Posted by Scott Hackett on Tue, Nov 22, 2016 @ 2:19 AM
In 2013, the launch of the Urban Forest Visual website enabled Melbourne residents to email their favourite trees. Since the launch, more than 3000 emails – not just from Melbourne, but from all over the world! – have been received. The website maps each of Melbourne’s 77,000 trees – colour-coding them by age and health, and assigning each a number and email address.
Originally designed as a method for the public to notify council if a tree was damaged or suffering disease, council was surprised when people started emailing trees simply to tell them how much they loved them.
A golden elm, on the corner of Punt Road and Alexandra Avenue, across the road from the Yarra River and passed by thousands of motorists every day, has emerged as Melbourne’s most popular tree. Emails received include:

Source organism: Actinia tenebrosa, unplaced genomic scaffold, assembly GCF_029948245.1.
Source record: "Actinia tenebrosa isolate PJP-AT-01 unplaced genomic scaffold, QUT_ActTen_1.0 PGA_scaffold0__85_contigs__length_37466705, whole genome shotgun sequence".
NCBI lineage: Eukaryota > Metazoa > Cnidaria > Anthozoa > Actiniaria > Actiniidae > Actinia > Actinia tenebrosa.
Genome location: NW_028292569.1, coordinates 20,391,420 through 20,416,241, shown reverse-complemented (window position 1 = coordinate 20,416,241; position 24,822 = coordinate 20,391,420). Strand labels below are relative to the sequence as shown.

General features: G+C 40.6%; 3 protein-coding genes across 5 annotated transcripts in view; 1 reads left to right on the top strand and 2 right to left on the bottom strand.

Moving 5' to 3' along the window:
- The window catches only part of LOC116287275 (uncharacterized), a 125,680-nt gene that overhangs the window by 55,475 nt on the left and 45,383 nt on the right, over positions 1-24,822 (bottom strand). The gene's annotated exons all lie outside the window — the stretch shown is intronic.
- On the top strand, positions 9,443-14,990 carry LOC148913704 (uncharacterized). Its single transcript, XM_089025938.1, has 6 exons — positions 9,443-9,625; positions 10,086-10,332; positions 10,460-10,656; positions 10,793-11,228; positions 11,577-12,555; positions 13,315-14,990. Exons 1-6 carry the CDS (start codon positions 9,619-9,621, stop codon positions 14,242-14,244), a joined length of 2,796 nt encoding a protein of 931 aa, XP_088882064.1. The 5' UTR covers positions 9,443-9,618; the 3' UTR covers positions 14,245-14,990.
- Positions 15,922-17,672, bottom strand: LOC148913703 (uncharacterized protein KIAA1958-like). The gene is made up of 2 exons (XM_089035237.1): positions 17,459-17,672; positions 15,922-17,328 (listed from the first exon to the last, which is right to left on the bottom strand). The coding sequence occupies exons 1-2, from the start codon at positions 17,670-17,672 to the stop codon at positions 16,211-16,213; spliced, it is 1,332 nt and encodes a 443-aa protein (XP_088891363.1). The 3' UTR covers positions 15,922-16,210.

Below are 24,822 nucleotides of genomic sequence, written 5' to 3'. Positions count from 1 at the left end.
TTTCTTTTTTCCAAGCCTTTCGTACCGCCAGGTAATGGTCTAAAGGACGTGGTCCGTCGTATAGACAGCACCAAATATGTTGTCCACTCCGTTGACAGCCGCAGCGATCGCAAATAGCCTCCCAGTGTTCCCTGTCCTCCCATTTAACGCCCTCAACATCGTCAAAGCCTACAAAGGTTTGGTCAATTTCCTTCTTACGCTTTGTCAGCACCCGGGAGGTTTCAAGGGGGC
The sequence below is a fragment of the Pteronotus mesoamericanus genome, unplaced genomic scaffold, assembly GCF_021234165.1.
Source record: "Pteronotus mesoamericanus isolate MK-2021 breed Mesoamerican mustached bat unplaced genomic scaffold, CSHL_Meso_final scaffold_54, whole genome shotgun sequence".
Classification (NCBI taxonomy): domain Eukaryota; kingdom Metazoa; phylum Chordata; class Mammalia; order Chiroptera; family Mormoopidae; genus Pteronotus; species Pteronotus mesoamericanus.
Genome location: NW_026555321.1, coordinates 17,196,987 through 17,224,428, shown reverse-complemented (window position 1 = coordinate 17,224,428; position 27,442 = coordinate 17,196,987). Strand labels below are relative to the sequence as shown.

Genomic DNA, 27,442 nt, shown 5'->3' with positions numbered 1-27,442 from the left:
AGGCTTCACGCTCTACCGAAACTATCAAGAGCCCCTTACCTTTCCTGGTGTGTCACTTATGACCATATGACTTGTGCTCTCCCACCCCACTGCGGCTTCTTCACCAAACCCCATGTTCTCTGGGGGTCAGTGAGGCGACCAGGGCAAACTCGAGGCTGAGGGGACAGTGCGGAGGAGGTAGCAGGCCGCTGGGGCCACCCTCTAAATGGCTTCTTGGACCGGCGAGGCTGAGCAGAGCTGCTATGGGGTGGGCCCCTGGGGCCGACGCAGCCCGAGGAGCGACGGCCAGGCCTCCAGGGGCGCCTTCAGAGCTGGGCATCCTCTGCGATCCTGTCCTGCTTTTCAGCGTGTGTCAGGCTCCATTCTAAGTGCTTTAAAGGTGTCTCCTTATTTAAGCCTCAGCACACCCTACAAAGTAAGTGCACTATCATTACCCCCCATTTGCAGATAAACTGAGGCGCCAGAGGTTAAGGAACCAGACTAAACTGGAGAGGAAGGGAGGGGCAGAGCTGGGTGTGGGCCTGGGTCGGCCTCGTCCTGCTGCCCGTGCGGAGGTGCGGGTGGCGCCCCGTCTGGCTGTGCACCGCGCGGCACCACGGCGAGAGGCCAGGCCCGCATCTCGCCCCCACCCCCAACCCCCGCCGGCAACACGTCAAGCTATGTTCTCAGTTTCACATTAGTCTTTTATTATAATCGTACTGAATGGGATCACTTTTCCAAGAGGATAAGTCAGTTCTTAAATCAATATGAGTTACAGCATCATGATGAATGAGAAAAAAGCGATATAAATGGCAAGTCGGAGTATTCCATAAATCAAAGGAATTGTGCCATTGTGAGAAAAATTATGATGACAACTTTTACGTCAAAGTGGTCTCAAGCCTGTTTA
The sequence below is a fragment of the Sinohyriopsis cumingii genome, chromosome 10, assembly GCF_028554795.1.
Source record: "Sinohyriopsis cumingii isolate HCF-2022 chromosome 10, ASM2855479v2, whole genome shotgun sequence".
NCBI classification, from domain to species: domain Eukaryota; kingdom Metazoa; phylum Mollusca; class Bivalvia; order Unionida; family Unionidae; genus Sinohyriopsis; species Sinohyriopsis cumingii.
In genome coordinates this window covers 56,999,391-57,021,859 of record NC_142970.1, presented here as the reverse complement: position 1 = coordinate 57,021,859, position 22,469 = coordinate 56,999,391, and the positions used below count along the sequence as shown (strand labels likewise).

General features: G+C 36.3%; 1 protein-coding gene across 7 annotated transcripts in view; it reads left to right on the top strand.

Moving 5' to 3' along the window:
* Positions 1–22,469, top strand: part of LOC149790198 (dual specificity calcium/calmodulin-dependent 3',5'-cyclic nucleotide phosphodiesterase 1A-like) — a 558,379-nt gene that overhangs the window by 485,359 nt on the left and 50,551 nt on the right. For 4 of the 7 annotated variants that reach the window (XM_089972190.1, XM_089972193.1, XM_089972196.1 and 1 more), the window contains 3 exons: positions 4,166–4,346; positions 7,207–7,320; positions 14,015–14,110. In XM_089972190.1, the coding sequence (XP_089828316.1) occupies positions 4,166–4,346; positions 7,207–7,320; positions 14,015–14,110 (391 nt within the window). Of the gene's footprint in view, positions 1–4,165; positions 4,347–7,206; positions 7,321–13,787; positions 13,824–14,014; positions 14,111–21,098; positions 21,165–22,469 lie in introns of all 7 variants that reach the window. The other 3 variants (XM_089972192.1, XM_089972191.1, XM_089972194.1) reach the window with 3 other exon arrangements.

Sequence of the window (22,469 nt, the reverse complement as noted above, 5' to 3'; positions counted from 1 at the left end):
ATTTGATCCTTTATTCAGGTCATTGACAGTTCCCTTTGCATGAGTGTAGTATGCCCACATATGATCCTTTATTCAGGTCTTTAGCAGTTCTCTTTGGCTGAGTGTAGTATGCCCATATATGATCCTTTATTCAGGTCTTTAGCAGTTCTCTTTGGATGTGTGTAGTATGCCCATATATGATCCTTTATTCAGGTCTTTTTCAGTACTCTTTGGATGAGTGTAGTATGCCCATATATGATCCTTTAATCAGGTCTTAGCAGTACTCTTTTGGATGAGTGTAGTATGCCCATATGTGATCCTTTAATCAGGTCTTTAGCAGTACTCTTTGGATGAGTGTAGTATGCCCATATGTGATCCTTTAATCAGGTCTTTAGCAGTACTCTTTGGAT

“Dear Tree, If you are that big round beautiful low hanging tree I think you are my favourite tree. Such beauty on such an ugly road. Keep up the good work.”
“Hello dearest elm, Do you remember when I used to drive past you and say hello? Why did they ever trim your canopy? Remember how your branches used to spread across the soil? It was glorious.”
“I used to think you were the Magic Faraway Tree when I was a child. Now that I’m an adult, I still look forward to seeing you as I come around the bend after a tedious crawl down Hoddle Street. A loyal friend always there waiting to say hello.”
At least 70 years old, the elm is listed as a tree of state significance by the National Trust. The tree even sometimes sends replies via The City of Melbourne’s Urban Forest team, such as:
“Dear C, So lovely to be appreciated. I am lucky to be well looked after. Some other people have documented how special I am, which you might like to check out: http://trusttrees.org.au/tree/VIC/South_Yarra/Alexandra_Ave_And_Punt_Road. Best wishes, Your special Elm.”
This email correspondence is proof of just how important urban trees really are, providing joy, friendship, and precious childhood memories.
You can email the golden elm, or any other tree in the City of Melbourne, at the Urban Forest Visual website. Or, learn more about innovative tree solutions helping urban trees to thrive here.